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Re: [perl #122657] t/io/socket.t failing on hurd: peer from recv()should be empty or the remote name

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Leon Timmermans
September 27, 2014 14:01
Re: [perl #122657] t/io/socket.t failing on hurd: peer from recv()should be empty or the remote name
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On Sat, Sep 27, 2014 at 11:24 AM, Svante Signell <>

> Hi, below are some comments from Samuel Thibault on IRC:
> (12:39:34 AM) youpi: gnu_srs1: 1002 is not only the address family. 10
> is sin_len, thus 16, and 02 is the address family, thus AF_INET
> (12:40:15 AM) youpi: I don't know how $recv_peer happened to contain so
> many bytes, but it's not supposed to contain so many, but just 16, as
> advertised by sin_len
> (12:40:26 AM) youpi: (but also returned by getpeername)
> (12:40:53 AM) youpi: (which is where perl should be fetching the size,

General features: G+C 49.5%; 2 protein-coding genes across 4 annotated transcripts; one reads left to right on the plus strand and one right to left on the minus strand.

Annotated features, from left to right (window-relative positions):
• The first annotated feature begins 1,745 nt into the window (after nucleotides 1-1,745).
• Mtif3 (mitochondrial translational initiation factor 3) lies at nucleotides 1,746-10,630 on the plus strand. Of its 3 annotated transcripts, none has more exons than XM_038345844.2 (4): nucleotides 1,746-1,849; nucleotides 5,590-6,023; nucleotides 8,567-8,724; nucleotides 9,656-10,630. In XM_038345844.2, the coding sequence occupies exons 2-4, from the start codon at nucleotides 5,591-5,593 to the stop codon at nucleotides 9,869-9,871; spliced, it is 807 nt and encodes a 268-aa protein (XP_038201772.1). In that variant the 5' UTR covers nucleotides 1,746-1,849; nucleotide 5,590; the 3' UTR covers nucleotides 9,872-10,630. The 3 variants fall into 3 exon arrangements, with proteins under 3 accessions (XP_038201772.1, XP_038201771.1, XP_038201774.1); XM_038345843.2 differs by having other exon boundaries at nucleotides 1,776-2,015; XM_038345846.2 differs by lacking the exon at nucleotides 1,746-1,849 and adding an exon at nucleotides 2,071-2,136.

> since sin_len is not really portable)

$recv_peer is containing exactly 16 bytes (or 32 hex characters). 1 for the
length, 1 for the address family, 2 for the port number, 4 for the IP
address and 8 without apparent function. I assume this is because struct
sockaddr is 16 bytes.

> (12:51:26 AM) youpi: gnu_srs1: btw, « I'd argue that comparing
> sockaddr's for binary equivalence is a perfectly reasonable way to
> compare them. », I don't agree
> (12:51:46 AM) youpi: I don't think the standard asserts that padding
> bytes due to alignment have any defined value

The standard is rather silent on this matter, hence I don't believe that is
a matter of right or wrong but that this is more a matter of more or less

The sensible thing to me is to either return the correct amount of relevant
bytes (in this case 8), or zero the additional bytes. I'm sure the Hurd is
already doing the former for AF_UNIX addresses, it's not much of a stretch
to also expect something similar in AF_INET.

And quite frankly, I'd worry more about what data Hurd is leaking…

Also, if one ever wants to add fields to the sockaddr_in (not that that's
very likely), you need to be zeroing it now.

> As seen above you are comparing padding bytes, and that content is not
> defined by any standard. You should decode sin_len from getpeername and
> then compare only that many bytes as given by it.

That's exactly what we're doing right now.


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